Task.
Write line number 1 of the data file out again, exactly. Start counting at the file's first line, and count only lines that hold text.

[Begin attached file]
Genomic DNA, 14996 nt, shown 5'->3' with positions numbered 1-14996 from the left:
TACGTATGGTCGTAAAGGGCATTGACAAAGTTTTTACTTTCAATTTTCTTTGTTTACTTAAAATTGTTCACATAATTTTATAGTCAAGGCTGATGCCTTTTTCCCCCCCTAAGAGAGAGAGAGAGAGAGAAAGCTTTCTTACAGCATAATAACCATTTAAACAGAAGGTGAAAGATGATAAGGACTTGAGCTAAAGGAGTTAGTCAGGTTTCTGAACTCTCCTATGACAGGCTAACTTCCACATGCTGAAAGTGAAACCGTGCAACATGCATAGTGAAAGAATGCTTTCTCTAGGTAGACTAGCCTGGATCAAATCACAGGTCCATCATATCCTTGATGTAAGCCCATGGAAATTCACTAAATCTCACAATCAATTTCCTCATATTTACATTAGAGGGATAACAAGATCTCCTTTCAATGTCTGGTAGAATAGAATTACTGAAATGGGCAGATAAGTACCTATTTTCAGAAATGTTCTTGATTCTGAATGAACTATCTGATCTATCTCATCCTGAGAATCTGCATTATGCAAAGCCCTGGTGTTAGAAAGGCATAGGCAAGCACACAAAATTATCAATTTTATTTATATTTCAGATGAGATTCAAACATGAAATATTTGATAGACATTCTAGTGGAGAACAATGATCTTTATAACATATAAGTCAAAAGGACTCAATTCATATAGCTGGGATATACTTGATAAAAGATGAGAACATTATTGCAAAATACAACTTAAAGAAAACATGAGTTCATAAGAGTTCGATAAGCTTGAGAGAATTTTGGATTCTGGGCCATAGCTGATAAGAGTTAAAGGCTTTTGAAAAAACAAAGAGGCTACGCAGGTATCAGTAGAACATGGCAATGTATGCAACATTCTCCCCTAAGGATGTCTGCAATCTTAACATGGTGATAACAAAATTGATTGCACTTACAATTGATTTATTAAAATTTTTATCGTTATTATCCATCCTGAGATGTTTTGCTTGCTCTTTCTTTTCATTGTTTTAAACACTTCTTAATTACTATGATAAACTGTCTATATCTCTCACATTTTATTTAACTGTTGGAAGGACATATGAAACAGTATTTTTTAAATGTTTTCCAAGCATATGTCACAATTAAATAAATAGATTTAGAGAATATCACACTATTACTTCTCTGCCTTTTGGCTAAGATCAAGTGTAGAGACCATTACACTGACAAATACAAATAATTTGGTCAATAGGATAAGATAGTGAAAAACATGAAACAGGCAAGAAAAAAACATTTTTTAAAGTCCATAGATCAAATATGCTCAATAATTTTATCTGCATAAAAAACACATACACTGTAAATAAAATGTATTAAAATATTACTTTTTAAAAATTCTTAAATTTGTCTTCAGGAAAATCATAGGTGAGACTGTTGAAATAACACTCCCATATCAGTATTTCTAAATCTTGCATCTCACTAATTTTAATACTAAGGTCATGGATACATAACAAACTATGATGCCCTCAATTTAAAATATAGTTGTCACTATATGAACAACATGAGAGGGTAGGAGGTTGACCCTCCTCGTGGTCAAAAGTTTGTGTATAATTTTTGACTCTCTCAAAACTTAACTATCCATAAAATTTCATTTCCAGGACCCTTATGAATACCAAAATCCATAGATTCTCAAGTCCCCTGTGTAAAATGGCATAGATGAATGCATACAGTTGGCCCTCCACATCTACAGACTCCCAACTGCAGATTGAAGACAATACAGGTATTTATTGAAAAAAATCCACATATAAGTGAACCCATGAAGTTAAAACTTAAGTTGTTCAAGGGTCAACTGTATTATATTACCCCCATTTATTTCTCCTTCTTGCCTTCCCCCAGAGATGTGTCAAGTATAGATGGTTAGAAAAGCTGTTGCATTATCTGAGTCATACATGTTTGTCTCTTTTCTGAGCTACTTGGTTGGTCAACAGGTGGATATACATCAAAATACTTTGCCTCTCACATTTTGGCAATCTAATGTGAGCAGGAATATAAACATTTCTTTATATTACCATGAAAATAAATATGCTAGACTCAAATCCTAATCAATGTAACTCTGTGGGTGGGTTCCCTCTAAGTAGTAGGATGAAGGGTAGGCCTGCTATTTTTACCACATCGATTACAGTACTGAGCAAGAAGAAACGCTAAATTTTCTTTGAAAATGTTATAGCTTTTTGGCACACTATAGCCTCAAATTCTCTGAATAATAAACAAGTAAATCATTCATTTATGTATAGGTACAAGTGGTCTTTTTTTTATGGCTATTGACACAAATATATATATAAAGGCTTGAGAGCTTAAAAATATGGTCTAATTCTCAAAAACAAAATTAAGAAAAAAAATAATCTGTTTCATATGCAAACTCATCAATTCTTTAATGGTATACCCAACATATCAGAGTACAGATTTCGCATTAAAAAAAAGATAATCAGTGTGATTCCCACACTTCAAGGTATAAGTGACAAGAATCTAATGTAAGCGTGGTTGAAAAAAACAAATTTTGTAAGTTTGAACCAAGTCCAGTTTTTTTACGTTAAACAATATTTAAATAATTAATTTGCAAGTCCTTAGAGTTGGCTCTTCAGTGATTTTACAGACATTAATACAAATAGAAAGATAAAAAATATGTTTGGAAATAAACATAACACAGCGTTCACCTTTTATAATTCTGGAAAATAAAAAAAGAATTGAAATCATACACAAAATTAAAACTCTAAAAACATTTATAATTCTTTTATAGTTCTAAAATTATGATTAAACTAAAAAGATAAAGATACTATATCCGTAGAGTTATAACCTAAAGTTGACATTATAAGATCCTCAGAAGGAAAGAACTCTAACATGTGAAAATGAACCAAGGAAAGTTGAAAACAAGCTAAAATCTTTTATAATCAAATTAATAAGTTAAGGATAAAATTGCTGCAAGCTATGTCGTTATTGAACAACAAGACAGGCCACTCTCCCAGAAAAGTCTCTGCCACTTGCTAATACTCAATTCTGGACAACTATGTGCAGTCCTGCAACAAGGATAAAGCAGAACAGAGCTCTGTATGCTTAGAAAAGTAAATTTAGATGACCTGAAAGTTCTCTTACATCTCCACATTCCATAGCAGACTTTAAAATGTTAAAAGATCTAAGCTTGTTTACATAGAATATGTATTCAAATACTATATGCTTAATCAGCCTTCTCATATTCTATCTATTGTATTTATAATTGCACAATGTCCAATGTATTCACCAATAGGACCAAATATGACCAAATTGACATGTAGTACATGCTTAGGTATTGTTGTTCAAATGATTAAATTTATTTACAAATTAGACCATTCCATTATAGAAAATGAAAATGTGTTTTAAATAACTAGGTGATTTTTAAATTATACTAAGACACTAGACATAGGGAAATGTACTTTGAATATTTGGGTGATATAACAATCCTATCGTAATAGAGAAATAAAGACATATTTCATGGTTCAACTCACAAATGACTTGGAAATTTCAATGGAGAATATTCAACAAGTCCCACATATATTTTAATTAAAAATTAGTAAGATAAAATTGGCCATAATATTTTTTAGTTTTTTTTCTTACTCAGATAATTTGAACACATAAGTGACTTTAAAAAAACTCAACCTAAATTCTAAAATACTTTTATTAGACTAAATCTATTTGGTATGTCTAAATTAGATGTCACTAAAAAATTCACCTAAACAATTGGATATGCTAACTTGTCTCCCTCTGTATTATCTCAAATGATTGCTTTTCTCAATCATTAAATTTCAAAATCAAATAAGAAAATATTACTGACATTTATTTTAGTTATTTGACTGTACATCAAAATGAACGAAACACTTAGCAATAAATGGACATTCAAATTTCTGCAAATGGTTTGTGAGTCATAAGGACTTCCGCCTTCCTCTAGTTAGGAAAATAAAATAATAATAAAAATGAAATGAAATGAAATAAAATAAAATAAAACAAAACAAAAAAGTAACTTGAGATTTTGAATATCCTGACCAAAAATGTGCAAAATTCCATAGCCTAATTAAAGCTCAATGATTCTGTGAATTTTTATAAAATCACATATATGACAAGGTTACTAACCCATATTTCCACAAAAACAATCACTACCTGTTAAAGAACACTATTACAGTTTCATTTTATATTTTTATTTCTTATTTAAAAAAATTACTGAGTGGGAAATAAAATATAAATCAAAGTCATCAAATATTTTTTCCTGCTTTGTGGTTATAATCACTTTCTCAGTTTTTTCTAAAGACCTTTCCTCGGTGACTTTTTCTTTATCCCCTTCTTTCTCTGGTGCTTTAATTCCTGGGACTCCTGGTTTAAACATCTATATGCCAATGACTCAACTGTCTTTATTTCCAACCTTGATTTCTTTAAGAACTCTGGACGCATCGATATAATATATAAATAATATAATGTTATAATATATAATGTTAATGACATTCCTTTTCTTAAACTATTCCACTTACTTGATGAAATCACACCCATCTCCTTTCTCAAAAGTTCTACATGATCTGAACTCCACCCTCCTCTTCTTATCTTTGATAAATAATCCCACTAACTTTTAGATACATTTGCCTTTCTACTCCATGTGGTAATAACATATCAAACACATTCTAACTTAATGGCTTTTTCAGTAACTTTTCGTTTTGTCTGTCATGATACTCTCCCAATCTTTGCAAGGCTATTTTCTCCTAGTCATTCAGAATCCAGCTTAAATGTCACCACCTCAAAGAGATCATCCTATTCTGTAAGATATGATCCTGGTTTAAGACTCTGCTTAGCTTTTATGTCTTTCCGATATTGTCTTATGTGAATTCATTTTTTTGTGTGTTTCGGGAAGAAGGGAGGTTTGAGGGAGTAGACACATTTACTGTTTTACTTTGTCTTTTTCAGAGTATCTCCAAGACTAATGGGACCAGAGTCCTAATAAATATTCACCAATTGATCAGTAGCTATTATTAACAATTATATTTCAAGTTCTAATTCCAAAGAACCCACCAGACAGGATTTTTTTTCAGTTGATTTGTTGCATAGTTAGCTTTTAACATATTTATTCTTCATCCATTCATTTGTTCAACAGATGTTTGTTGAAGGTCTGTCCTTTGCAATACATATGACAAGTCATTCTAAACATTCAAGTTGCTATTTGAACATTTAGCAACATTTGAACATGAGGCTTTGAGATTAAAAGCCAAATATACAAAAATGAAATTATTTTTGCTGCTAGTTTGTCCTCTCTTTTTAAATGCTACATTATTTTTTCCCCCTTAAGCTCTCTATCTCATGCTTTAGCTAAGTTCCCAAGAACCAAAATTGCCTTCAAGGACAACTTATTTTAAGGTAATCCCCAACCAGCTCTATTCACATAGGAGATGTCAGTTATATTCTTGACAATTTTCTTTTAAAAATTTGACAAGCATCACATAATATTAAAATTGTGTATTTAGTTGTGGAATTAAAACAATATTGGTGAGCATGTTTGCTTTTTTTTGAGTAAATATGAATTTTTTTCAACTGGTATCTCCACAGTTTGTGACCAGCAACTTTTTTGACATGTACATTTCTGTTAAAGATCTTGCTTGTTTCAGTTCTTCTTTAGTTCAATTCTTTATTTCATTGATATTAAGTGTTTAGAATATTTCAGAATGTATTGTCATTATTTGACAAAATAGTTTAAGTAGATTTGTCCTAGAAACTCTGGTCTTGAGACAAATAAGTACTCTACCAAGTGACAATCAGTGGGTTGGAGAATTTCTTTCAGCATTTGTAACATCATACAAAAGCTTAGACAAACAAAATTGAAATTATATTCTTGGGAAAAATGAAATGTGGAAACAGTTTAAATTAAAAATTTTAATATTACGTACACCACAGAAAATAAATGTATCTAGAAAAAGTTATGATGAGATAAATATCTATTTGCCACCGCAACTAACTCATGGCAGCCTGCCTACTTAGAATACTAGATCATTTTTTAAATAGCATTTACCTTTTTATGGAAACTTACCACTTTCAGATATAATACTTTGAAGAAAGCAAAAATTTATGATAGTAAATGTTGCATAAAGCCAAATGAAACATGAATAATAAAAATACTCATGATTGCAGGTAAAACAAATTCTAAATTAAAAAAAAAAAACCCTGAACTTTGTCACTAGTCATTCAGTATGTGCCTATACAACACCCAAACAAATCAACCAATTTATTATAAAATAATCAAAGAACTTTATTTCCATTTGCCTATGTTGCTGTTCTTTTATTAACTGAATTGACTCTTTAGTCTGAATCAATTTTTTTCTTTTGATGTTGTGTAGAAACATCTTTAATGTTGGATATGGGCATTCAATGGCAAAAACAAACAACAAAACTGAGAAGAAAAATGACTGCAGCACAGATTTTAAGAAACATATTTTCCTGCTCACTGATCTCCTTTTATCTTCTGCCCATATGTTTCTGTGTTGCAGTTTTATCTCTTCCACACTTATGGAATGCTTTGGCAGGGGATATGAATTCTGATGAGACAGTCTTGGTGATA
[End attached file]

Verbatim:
Genomic DNA, 14996 nt, shown 5'->3' with positions numbered 1-14996 from the left: